The world is full of creative people. It takes training, experience, craft and inspiration…and sometimes money…to produce something that has artistic merit. There are traditional arts such as painting, sculpture, music, theater and poetry. But artists express themselves in more commercial enterprises as well. While I marvel at the musical output of composers such as Bach (my all time favorite), Beethoven, Stravinsky and Adams, I also appreciate the genius that can be clearly seen in the works of Bob Dylan, Joni Mitchell, The Beatles and Peter Gabriel. The inner spark that makes someone pursue an artistic life can be found in a very wide array of individuals and across a variety of disciplines.
So after examining the DSEE process from Sony (and their are others by Yamaha and Denon) and the aggressive timbral and dynamic modifications that the Max Sound Company offers with its process of “music enhancement”, I started wondering about the relationship of the original creative product and any subsequent “enhancements” that a particular creative work might undergo. There is an important difference between the motivations behind the DSEE process and that from MAX-D.
When a creative work is completed and offered to the public, I think it’s safe to assume that the artist believes it requires no additional changes. This is true for music, film, the visual arts and written words. I know there are certainly cases where artists have gone back and changed the original and reissued a new version but let’s put that aside for now.
There are processes such as DSEE that are designed to “restore” a music track back to its original fidelity. When the CD or final release format was made available for sale, it was what it was. The fidelity of that selection met the artistic requirements of the creators (subject to commercial norms and business demands in many cases AND of course, the technical limitations of the era). The fidelity was what it was.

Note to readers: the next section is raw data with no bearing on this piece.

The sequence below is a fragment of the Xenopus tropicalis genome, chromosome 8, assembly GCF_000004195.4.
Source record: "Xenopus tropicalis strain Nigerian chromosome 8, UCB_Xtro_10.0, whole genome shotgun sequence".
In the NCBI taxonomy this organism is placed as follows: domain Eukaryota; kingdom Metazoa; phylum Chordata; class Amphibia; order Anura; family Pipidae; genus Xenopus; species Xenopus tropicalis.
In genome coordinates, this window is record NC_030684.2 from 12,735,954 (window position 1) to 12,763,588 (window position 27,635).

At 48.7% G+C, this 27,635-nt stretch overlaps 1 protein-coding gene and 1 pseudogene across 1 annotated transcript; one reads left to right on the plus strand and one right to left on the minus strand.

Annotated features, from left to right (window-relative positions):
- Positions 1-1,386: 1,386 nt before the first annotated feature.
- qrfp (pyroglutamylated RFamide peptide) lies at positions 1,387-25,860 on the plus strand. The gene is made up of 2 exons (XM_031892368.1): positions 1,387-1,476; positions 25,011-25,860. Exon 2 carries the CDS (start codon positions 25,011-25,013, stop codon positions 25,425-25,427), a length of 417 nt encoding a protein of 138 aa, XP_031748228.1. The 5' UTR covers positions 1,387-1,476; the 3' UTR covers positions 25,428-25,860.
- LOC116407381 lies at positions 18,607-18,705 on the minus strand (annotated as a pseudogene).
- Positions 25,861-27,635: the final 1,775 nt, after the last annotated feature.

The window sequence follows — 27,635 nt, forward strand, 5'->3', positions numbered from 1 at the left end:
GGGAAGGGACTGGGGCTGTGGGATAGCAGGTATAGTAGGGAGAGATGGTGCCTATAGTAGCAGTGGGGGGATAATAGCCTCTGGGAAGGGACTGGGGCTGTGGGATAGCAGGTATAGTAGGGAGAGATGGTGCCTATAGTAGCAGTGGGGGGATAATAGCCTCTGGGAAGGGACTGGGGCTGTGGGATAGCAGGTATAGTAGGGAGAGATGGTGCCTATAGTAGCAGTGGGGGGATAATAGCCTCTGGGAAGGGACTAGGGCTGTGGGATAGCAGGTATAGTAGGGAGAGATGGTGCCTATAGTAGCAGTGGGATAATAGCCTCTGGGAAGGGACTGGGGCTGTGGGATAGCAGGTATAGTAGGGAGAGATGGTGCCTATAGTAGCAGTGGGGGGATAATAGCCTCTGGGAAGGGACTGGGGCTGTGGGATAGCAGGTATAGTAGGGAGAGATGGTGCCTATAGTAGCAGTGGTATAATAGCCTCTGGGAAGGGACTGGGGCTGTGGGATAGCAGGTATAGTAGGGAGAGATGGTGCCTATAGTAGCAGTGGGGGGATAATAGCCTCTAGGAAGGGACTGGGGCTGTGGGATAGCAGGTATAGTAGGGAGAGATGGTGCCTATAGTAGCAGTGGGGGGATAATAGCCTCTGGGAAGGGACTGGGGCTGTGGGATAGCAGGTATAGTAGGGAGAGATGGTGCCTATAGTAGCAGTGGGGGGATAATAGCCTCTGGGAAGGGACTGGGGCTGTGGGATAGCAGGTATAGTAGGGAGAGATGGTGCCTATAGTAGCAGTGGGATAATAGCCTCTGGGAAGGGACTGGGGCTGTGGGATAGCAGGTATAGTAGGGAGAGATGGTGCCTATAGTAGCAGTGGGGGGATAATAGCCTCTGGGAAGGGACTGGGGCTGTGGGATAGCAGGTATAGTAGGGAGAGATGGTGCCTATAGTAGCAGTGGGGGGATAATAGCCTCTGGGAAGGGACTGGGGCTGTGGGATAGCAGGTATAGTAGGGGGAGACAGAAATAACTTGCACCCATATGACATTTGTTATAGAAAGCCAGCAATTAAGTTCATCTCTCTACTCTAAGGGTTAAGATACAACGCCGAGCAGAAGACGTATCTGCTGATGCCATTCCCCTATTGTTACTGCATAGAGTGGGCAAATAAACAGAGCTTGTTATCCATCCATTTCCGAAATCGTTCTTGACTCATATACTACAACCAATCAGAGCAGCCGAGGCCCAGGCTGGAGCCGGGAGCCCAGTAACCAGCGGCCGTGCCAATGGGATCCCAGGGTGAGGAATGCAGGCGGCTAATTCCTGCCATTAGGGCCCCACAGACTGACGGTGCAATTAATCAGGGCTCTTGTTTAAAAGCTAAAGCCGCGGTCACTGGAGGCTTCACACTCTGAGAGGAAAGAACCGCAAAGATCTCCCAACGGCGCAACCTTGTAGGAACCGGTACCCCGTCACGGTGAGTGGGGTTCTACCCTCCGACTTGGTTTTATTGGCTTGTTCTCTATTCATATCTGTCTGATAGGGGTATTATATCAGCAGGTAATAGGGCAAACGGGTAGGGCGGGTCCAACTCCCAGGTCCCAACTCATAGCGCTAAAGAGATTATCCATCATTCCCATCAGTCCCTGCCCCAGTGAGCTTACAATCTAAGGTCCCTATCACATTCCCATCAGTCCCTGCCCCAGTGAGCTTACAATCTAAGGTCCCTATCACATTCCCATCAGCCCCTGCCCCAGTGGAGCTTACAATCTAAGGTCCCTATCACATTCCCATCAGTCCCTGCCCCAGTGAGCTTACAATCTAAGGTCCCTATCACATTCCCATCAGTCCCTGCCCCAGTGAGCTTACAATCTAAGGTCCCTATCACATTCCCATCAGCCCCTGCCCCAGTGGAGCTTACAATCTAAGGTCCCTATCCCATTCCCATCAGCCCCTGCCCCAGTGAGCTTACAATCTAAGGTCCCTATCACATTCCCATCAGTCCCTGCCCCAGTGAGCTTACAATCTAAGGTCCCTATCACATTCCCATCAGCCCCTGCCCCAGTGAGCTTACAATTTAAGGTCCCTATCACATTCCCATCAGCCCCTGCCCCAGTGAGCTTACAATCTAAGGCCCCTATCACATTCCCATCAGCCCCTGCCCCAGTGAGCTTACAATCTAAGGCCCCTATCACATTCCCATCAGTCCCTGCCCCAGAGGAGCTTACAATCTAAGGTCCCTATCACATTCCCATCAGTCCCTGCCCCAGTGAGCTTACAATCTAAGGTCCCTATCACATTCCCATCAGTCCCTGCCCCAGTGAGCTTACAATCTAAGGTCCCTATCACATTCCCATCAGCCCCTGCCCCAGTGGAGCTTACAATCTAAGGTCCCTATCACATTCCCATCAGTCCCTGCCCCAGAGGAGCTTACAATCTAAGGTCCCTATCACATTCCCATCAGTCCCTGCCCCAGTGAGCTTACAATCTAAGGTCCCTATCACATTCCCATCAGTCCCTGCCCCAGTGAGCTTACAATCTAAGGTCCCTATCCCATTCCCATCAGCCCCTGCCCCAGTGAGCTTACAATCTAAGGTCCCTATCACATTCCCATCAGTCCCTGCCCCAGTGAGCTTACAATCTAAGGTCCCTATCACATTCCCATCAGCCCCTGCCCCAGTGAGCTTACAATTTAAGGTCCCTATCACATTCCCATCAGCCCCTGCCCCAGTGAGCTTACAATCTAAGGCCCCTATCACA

In the case of online or web-based digital files and cost effective distribution, the original music track is compressed and undergoes a format change. Some of the original “artistic intent” is lost. Most artists are not pleased about this but understand and accept the limitations of the technology. The DSEE process makes an attempt at restoring the sonics after the change to MP3 or AAC. Programs like No Noise from Sonic Solutions allowed me to scrub layers of noise out of older recordings…restoring a Nat King Cole recording or wiping a layer of grim off a Renaissance painting is at least attempting to bring the original artistic intent back.
However, when the process simply uses the original creation as fodder for further “enhancement”, I think it’s a hit or miss undertaking. Is colorizing a black and white movie an acceptable thing to do to a classic film? Do you think Frank Capra would approve? How about taking the “Wizard of Oz” and painstakingly turning it into a 3D film?
The sound of an individual musical track can certainly be altered after it’s released. I’m sure we’ll all played with the treble and bass controls on our playback equipment. I know there are some AIX customers that add reverberation to my recordings because they find them a little dry. That’s not my intent but I’m certainly not going to put warning stickers on my discs that say the fidelity police will come knocking if you change anything.
But we should all be sensitive to the original artistic intent of those people involved in producing art. Maybe, just maybe the experience they intended is really the best one.